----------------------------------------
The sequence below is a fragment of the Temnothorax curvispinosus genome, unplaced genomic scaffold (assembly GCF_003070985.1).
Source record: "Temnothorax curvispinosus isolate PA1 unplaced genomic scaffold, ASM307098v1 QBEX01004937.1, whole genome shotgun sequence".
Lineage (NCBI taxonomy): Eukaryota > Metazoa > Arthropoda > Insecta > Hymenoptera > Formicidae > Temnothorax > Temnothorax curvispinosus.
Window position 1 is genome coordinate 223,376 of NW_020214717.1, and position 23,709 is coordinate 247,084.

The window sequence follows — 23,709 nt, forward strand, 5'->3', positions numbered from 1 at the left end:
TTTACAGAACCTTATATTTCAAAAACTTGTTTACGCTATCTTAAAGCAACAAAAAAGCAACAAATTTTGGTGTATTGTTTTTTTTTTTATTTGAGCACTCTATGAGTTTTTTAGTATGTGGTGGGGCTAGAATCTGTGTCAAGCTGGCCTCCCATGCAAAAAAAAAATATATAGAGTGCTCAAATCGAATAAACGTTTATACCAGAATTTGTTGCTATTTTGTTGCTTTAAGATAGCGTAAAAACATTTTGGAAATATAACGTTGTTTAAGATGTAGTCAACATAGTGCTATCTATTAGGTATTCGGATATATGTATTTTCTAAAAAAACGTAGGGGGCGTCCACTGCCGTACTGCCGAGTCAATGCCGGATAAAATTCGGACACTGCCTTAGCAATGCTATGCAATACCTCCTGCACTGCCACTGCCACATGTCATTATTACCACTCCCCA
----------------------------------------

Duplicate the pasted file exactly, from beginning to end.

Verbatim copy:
The sequence below is a fragment of the Temnothorax curvispinosus genome, unplaced genomic scaffold (assembly GCF_003070985.1).
Source record: "Temnothorax curvispinosus isolate PA1 unplaced genomic scaffold, ASM307098v1 QBEX01004937.1, whole genome shotgun sequence".
Lineage (NCBI taxonomy): Eukaryota > Metazoa > Arthropoda > Insecta > Hymenoptera > Formicidae > Temnothorax > Temnothorax curvispinosus.
Window position 1 is genome coordinate 223,376 of NW_020214717.1, and position 23,709 is coordinate 247,084.

The window sequence follows — 23,709 nt, forward strand, 5'->3', positions numbered from 1 at the left end:
TTTACAGAACCTTATATTTCAAAAACTTGTTTACGCTATCTTAAAGCAACAAAAAAGCAACAAATTTTGGTGTATTGTTTTTTTTTTTATTTGAGCACTCTATGAGTTTTTTAGTATGTGGTGGGGCTAGAATCTGTGTCAAGCTGGCCTCCCATGCAAAAAAAAAATATATAGAGTGCTCAAATCGAATAAACGTTTATACCAGAATTTGTTGCTATTTTGTTGCTTTAAGATAGCGTAAAAACATTTTGGAAATATAACGTTGTTTAAGATGTAGTCAACATAGTGCTATCTATTAGGTATTCGGATATATGTATTTTCTAAAAAAACGTAGGGGGCGTCCACTGCCGTACTGCCGAGTCAATGCCGGATAAAATTCGGACACTGCCTTAGCAATGCTATGCAATACCTCCTGCACTGCCACTGCCACATGTCATTATTACCACTCCCCA